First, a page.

"We'll never get that money back again, even if a new governor decides in the future to go forward with these two separate federal health care programs," Olson said. "That translates into a lot of jobs in our area. It translates into higher medical health insurance premiums because the loss of those dollars has to be spread around, requiring everyone else to pay more."

Some areas of care at NCRH might not be available anymore, she said.

Moving into the federal program makes sense, she said, but Republicans "just decided they were going to be against this on principle, and Gov. Pawlenty wasn't going to agree to something that when he's thinking about trying to have support from that group at the national level that they were opposed to."

That doesn't make sense, she said, as it only amounts to a better payment structure for Minnesota of an existing federal health care program. Surcharges used to raise the state's match have nothing to do with the federal health care program that Republicans oppose, she added.

"That this is going to be a government-run health program has been a red herring from the beginning," she said.

"The Republican Party, led by Gov. Pawlenty, has not been willing to make honest budgeting decisions," Olson said. "They were locked into a platform of no new taxes and yet at the same time they've been unwilling to vote for the budget cuts and to face taxpayers who would feel the impact on their lives that would be created if we actually had budget cuts that would honestly our state's budget in line with the revenue we have coming in."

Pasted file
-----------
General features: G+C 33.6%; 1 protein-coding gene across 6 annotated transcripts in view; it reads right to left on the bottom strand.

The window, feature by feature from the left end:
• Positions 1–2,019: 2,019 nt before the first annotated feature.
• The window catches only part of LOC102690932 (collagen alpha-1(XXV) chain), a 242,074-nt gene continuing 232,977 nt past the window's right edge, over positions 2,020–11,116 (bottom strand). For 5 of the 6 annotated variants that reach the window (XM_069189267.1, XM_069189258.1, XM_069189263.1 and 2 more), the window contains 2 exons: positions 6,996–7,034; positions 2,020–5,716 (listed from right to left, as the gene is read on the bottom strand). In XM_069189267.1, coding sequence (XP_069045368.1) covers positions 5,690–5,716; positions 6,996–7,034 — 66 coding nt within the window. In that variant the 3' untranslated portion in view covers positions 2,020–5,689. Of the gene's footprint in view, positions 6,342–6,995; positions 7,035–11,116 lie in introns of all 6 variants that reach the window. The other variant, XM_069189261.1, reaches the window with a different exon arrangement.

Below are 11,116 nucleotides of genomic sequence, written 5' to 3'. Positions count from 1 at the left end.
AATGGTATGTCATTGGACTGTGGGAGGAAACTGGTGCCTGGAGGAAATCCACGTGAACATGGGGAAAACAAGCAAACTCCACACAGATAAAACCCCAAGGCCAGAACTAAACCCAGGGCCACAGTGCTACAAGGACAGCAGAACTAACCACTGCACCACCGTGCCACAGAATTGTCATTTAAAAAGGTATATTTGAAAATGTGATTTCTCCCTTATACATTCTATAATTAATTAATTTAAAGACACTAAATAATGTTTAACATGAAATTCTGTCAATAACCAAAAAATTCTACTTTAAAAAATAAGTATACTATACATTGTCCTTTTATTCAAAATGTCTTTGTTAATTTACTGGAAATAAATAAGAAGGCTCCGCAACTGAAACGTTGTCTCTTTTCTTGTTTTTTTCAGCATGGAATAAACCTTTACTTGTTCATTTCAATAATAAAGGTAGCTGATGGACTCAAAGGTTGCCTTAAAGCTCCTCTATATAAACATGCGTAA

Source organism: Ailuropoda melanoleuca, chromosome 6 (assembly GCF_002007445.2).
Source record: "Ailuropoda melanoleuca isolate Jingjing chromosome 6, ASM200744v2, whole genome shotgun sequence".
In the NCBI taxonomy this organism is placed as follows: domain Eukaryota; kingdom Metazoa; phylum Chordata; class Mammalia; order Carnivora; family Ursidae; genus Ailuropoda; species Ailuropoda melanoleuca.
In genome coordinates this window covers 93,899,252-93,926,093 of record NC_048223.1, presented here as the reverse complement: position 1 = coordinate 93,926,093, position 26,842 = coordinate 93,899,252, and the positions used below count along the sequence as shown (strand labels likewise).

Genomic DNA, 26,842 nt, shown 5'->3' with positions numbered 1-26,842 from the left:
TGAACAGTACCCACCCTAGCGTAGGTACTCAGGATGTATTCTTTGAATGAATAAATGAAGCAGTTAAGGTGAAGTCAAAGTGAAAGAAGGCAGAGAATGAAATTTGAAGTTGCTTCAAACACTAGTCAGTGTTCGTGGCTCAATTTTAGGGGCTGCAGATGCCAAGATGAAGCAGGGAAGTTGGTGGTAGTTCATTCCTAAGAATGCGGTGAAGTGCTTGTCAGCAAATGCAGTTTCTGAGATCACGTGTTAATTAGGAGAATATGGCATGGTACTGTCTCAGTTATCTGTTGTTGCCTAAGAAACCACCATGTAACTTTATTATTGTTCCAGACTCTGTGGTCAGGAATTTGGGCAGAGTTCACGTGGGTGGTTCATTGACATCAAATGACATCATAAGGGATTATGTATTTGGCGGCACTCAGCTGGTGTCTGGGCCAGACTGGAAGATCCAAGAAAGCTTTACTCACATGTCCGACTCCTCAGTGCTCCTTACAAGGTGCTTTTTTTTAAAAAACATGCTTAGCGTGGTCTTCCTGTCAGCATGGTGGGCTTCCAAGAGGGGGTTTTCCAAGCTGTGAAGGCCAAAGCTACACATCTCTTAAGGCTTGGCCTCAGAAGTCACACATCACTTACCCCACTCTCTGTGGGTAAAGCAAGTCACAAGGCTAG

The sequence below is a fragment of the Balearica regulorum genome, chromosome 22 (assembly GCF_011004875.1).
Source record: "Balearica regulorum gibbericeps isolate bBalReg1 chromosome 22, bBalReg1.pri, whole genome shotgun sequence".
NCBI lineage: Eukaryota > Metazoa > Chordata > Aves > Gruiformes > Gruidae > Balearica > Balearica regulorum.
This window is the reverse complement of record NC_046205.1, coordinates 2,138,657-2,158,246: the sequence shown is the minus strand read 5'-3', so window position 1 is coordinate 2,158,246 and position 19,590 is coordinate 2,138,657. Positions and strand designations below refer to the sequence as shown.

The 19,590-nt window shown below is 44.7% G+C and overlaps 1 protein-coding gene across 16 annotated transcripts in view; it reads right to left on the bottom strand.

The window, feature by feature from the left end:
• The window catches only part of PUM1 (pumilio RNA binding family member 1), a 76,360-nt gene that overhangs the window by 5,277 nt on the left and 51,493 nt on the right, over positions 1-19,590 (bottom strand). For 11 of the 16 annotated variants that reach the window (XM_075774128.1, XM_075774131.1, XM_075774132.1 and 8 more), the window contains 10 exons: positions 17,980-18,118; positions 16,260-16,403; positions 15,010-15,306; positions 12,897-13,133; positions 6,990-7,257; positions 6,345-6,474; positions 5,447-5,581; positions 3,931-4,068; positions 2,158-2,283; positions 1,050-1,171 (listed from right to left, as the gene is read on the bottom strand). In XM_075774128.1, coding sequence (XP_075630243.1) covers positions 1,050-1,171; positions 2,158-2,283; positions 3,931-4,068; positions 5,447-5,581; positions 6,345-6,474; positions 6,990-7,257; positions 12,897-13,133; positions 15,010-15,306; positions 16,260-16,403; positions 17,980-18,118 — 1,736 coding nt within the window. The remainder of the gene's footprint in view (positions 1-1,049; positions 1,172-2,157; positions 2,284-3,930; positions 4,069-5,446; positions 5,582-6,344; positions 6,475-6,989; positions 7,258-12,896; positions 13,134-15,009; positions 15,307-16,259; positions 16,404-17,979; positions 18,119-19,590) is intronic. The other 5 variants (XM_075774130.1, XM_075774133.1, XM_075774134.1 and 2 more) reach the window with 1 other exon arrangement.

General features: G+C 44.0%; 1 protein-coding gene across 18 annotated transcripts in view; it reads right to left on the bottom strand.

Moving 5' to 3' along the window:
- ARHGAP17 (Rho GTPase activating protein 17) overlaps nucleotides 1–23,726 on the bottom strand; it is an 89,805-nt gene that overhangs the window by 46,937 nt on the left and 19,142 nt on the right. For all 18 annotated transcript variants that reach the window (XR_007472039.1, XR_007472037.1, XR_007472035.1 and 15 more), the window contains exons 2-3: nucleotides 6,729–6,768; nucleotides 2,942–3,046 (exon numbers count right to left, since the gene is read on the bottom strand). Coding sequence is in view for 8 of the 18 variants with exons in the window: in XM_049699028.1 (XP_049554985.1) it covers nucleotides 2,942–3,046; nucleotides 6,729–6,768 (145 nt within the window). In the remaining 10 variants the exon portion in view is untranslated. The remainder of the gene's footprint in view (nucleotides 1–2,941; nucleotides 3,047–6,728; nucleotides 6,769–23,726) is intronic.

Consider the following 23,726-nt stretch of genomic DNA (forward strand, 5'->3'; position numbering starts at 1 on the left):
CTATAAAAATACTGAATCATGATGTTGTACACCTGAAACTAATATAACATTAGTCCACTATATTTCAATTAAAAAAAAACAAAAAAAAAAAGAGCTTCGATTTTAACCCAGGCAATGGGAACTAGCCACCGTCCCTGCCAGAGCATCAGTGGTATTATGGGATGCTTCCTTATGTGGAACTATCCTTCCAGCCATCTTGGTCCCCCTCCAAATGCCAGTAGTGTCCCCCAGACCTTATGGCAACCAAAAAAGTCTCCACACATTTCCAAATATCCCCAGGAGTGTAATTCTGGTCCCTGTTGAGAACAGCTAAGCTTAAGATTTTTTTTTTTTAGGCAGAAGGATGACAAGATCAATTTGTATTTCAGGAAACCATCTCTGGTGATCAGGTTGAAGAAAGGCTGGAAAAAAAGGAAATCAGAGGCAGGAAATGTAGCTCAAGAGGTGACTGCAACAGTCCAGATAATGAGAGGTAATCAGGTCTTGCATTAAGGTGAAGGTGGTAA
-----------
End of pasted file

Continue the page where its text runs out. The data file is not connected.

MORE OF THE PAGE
The DFL-led Legislature voted two or three times on Pawlenty's proposed budget cuts, but Republicans would not vote for those cuts, she said. "They would have not only led to huge property tax increases, but they would have led to increased costs in other areas of people's financial budgets."

One of Pawlenty's cuts was to reimbursement rates to nursing homes, which Olson if enacted would put many rural nursing homes out of business. To help alleviate that, Pawlenty also proposed repealing the law that says private pay residents pay the same rate as publicly subsidized patients.

Estimates are that doing that would raise the cost to private-pay nursing home residents by $20,000 a year or more, she said.

"You're basically just putting people in the poorhouse that much sooner," she said.

Olson said Pawlenty probably knew such proposals would not be accepted, yet that's what he used to balance the budget.

A bill Olson carried to create a task force to study the merger of environmental agencies stalled in the House, but Olson said the Senate may be able to appoint that task force anyway, chaired by Olson, which will work over the interim.

"It would look at natural resources reorganization and realignment," she said. "We're certainly going to need ideas next session about ways to tackle a huge budget deficit. ... Whether we move forward with this on our own, or we move forward with someone from the House, either way we're going to work on this."

As chairwoman of the Senate Data Practices Subcommittee, Olson also plans interim work on how law enforcement categories investigative data. Law enforcement wants to create a third category -- beyond public and non-public -- that is neither.

It's an issue at the federal level and among states in response to national security issues, she said. "It really would implicate how we handle all criminal investigative data."

Olson will lead a Senate task force on the issue over the interim.

Olson is also a member of the legislative pensions committee, and that also plans meetings over the summer.